NT accounting students 'ahead of the rest' 


Northern Territory accountancy students must be gleeful this week, with their capacity to tackle paid work going against the gloomy cautions from the Business Council of Australia.

The 2006 Good Universities Guide says 100% of Charles Darwin University graduates who look for work in their field find it within three months, while elsewhere in Australia the worry is that students are not ‘job ready’.

Australian Vocational Education Minister Gary Hargrave has warned that universities are fostering a culture of intellectual ‘arrogance’ amongst graduates, and the Institute of Chartered Accountants is overhauling its diploma program for university graduates.

The difference is that in the NT CDU works hand in hand with government and business to ensure that its students are job ready, and there is no shortage of paid work in their field while they are studying.

CDU’s Head of the Law and Business School, Dennis Clark FCPA says skills shortages in the NT mean that even first year accounting students have access to more demanding work than first year graduates in other states.

“While they are still undergraduates, our students are already part of audit teams, business compliance units or doing tax work for clients.

“Some are already traveling around the Territory as part of their work, or even interstate and overseas,” Mr Clark says.

Manager of CPA Australia’s NT Office, Vicki Williams says CPA Australia is committed to its partnership with CDU via its educational accreditation process.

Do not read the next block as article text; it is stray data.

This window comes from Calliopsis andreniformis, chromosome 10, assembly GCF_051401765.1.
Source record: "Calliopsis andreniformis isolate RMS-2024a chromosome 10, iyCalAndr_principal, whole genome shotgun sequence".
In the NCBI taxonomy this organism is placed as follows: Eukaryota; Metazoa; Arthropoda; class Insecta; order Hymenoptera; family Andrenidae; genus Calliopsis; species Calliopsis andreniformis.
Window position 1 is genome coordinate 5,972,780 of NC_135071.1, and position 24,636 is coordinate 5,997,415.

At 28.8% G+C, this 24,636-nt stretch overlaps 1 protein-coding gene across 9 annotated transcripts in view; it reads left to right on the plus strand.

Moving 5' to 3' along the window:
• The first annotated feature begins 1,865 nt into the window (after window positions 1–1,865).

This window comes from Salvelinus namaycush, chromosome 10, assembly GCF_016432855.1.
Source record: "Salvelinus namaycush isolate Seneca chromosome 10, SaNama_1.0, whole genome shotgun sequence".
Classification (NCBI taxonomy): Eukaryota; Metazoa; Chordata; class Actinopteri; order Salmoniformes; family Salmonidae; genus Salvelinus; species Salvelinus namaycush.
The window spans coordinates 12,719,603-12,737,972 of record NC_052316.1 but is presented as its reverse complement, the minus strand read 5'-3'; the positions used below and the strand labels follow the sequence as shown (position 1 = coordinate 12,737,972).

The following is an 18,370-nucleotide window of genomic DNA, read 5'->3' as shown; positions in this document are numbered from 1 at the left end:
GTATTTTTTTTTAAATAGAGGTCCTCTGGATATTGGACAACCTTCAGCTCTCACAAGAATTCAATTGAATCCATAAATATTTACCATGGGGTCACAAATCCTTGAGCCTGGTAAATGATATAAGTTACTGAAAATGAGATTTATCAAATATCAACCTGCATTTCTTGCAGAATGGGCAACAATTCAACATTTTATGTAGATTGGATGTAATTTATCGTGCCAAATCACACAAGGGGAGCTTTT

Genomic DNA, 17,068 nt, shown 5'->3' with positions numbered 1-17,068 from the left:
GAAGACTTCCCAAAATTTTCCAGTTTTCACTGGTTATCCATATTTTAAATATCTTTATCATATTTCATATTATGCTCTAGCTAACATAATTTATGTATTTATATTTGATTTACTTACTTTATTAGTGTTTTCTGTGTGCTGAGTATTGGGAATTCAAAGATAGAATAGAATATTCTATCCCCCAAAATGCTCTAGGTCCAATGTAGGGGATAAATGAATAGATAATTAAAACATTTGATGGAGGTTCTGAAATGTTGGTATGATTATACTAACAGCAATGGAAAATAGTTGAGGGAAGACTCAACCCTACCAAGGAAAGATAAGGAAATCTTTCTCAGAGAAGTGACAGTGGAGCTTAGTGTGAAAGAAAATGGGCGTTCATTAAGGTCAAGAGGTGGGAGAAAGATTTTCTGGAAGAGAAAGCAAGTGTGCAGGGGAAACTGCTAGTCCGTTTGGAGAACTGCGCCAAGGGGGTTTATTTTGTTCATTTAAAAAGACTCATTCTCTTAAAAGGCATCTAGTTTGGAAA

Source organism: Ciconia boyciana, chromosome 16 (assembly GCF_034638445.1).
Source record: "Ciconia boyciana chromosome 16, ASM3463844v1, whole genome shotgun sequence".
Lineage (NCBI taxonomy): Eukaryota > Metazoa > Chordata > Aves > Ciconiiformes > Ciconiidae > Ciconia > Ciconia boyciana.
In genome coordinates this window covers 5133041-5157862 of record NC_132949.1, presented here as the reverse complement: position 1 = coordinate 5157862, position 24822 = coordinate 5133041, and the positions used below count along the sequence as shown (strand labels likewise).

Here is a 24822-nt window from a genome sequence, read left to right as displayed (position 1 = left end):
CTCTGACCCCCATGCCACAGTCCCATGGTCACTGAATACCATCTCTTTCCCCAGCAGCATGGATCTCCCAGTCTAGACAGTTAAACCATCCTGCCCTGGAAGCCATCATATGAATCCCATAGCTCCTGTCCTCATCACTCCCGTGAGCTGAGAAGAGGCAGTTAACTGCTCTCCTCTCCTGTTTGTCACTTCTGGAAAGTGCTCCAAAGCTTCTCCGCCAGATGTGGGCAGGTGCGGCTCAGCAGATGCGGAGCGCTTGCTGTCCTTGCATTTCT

“This helps ensure excellence in accounting education and Charles Darwin University is doing very well in meeting the stringent guidelines required,” Ms Williams says.

“The economy is so alive up here, students are able to find paid work experience in Darwin while completing their degree at CDU—this is very different from most other cities in Australia where high competition among university students for work experience means that most are only able to achieve non-paid, short term placements,” she says.

One recent CDU graduate, who walked straight into a job with a chartered accounting firm in Darwin, says he knows of three other firms in town that have spaces for graduates right now.

The other reason CDU produces graduates with practical skills is that it is a ‘dual sector’ institution.

“CDU’s advantage is that VET and university courses run in parallel so people in the workforce can start with the simplest certificate to improve their skills/job level.